Was Jesus Christ only a legend?
This answer based, in part, on an actual exchange with a skeptic.
I asked, who is Jesus of Nazareth to you? Are you suggesting that He was deliberately lying as regards His claims to be God (i.e. John 5:18)? Or are you saying that He was self-deluded, a wacko, who had somehow only come to think of Himself as God?
Skeptic: Neither. I think that the Jesus we see portrayed today is probably the composite of more than one person. I think the story of his life was no doubt embellished to some degree, just the same as may be true for King Arthur or Robin Hood.
Skeptic: Essentially, yes. I tend to believe that the supernatural aspects of Jesus' life are fictional. That's the scenario that seems most plausible to me.
Response: Well, I would say that a number of problems come to mind with regard to the idea that Jesus as we know Him today is just a legend.
Let me set them out as follows:
None of the most reputable first century historians (Josephus, Tacitus, et al) or other first century contemporaries of Christ (Biblical or extra-Biblical, e.g. the physician Luke, Roman officials, members of Jesus' own family) of whom we are aware—excepting the Jewish religious leadership, who clearly had an agenda of their own—ever apparently disputed the New Testament accounts of Jesus' supernatural claims and feats, although such accounts were all being quite widely circulated during their lifetimes.
No one—not even one—ever spoke up and said, “Hey, wait a minute. This is crazy. Jesus never actually walked on water. He never claimed to be God. He never did these miracles. He never came back from the grave.” Such an outcry could have occurred. But it never did.
The argument from silence is often a rather dubious way to proceed. But in this case, the lack of any such uproar against the “falsity” of the Gospel accounts actually becomes a rather convincing piece of evidence.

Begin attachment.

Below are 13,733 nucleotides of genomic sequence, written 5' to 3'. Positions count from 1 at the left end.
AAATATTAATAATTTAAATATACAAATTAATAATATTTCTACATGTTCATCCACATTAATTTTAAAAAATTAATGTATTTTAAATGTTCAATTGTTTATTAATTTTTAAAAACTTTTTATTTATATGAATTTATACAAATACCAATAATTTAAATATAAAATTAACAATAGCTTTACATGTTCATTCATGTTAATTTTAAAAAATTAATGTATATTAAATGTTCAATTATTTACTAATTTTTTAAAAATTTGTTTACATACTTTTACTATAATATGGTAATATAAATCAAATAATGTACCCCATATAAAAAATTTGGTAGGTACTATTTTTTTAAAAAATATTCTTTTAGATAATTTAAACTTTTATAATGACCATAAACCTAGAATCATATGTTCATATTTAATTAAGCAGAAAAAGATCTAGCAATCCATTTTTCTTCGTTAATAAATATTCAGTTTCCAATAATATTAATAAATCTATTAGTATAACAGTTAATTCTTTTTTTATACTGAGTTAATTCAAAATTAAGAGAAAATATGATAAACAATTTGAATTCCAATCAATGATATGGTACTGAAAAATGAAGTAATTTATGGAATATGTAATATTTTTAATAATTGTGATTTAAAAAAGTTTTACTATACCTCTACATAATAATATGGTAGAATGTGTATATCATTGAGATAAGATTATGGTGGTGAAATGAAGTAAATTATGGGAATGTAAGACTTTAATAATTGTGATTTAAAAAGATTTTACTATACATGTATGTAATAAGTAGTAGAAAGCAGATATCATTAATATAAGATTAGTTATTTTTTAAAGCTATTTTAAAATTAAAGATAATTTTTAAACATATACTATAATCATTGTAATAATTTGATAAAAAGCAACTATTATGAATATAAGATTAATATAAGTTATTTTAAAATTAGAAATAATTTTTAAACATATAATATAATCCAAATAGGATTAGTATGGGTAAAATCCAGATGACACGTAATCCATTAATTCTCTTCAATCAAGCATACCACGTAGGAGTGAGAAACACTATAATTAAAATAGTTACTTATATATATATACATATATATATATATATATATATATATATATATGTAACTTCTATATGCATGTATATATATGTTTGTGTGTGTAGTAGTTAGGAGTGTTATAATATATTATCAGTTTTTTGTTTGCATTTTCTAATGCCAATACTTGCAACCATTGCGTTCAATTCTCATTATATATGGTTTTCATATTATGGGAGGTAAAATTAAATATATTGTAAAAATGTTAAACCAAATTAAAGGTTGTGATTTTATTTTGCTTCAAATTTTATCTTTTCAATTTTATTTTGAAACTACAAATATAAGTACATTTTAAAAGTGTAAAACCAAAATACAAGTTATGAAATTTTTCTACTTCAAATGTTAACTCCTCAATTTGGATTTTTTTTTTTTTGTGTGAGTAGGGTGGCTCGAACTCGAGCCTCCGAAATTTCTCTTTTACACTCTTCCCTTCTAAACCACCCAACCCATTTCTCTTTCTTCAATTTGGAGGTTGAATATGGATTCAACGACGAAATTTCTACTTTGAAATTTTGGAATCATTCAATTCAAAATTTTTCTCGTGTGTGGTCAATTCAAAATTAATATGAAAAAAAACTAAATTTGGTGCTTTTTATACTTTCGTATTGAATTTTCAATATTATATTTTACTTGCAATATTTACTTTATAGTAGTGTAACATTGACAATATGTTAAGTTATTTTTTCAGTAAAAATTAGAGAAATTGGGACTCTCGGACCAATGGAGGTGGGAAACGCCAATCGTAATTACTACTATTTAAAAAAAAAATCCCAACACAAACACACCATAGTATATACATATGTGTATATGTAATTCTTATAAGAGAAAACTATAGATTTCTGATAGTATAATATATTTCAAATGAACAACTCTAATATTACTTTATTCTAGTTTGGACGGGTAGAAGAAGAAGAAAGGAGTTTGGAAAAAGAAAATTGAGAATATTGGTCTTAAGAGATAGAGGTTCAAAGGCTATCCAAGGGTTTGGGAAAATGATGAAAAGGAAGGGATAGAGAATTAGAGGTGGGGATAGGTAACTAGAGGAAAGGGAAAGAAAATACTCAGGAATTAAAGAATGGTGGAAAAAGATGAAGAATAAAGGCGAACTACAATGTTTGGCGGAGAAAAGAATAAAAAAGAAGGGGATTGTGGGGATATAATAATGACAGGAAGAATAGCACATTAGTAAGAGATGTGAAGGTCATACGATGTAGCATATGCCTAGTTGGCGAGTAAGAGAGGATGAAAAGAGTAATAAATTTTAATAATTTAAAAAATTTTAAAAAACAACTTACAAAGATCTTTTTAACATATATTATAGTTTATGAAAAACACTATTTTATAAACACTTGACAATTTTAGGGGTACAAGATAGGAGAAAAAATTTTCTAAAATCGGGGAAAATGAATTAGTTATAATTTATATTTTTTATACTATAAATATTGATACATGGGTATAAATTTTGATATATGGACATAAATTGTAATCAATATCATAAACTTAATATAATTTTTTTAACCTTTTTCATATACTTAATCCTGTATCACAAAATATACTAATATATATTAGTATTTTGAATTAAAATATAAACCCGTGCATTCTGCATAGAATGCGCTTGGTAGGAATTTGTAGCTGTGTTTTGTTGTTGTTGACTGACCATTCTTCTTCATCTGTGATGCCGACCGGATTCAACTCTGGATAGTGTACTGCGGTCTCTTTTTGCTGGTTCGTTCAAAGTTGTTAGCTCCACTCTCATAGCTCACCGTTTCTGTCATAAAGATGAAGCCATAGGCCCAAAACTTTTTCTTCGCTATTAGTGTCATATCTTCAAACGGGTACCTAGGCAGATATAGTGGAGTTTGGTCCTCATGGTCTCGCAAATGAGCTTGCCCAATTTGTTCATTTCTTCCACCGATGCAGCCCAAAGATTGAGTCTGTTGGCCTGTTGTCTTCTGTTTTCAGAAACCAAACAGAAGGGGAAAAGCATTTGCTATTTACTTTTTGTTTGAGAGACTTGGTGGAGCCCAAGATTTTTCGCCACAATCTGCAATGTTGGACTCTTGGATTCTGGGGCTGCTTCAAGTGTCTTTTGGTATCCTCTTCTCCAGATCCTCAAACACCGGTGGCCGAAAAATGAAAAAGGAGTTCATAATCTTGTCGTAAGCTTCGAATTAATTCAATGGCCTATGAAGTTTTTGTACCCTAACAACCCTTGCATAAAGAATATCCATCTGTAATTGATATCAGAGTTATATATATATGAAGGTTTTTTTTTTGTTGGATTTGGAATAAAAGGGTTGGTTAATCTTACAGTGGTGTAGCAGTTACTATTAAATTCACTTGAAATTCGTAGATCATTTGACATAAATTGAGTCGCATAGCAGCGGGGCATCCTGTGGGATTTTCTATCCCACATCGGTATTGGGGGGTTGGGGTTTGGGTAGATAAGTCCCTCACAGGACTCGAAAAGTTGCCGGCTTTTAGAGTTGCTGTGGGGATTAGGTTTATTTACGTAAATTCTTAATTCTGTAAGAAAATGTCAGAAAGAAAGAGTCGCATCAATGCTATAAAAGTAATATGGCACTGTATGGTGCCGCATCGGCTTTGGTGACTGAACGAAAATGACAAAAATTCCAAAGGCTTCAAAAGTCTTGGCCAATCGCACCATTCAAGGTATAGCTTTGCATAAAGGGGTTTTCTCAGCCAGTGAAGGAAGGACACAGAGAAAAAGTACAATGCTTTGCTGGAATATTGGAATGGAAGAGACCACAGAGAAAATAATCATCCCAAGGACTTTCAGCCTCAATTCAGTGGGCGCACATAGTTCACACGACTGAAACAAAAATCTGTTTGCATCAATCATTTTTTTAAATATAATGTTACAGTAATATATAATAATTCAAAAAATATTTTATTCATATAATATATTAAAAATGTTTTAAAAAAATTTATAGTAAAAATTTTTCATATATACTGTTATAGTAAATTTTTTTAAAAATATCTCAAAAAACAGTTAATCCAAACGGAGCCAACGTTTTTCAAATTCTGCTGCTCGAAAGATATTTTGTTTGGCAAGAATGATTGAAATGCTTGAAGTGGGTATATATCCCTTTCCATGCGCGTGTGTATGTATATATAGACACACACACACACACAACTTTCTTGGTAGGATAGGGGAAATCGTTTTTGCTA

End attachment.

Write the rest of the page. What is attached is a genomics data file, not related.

There is solid evidence that Jesus really did claim to be unique among men in His relationship with God the Father, i.e. Divine in essence. Consider even the Christological titles. For instance, Jesus' favorite self-title was probably “the Son of Man” (note the definite article, e.g. Luke 18:31). Commonly thought to be a reference to His humanity, in light of Daniel 7:13-14 this term is no doubt more accurately regarded as a reference to His Deity.
Even such radical 'scholars' as those on the Jesus Seminar seem inclined not to dispute Jesus' use of this term to describe Himself.
Even critical scholars concede the historicity of Jesus' healings and exorcisms, while denying the fact that any of them constituted real true-to-life miracles. Such denials, though, seem clearly based on presuppositions and worldviews.
Legends typically require a significant period of time to develop and gain credibility. In this case, within just twenty years of Jesus' death, Christian doctrine, conviction, churches, creeds, martyrs, and sermons—every one unequivocally confessing Jesus as Lord—can all be handily documented.
Would Jesus' disciples have been willing martyrs for a story they knew was pure fantasy and legend? Some men may be willing to die for what they believe to be true, though it isn't. But who is, or has, ever been willing to die for the sake of a cause which they clearly know to be a lie? Remember, the disciples were eye witnesses to what actually had happened.
Can one realistically attribute to mere legend the historic, worldwide, ongoing impact of the life of this one individual—all of which includes the faith-profession of many of the world's most respected, wise, thinking men and women?
For further reading
Is it LOGICAL to believe that the biblical miracles really happened? Answer (AIIA)
MIRACLES, more information and list of biblical miracles - Read
Is Jesus Christ's character consistent with his high claims? Answer
What is the Jesus Seminar, and who does it really speak for? Answer
Are “The Jesus Seminar” criticisms of the gospels and Jesus Christ valid? Answer
- Lee Strobel, The Case for Christ (Harper Collins Zondervan, 1998).
- William Lane Craig, Reasonable Faith (Crossway Books, 1994).
- J.P. Moreland & Michael J. Wilkins, Jesus Under Fire (Zondervan, 1995).
Author: Daryl E. Witmer of AIIA Institute.
Copyright © 2001, AIIA Institute, All Rights Reserved—except as noted on attached “Usage and Copyright” page that grants ChristianAnswers.Net users generous rights for putting this page to work in their homes, personal witnessing, churches and schools.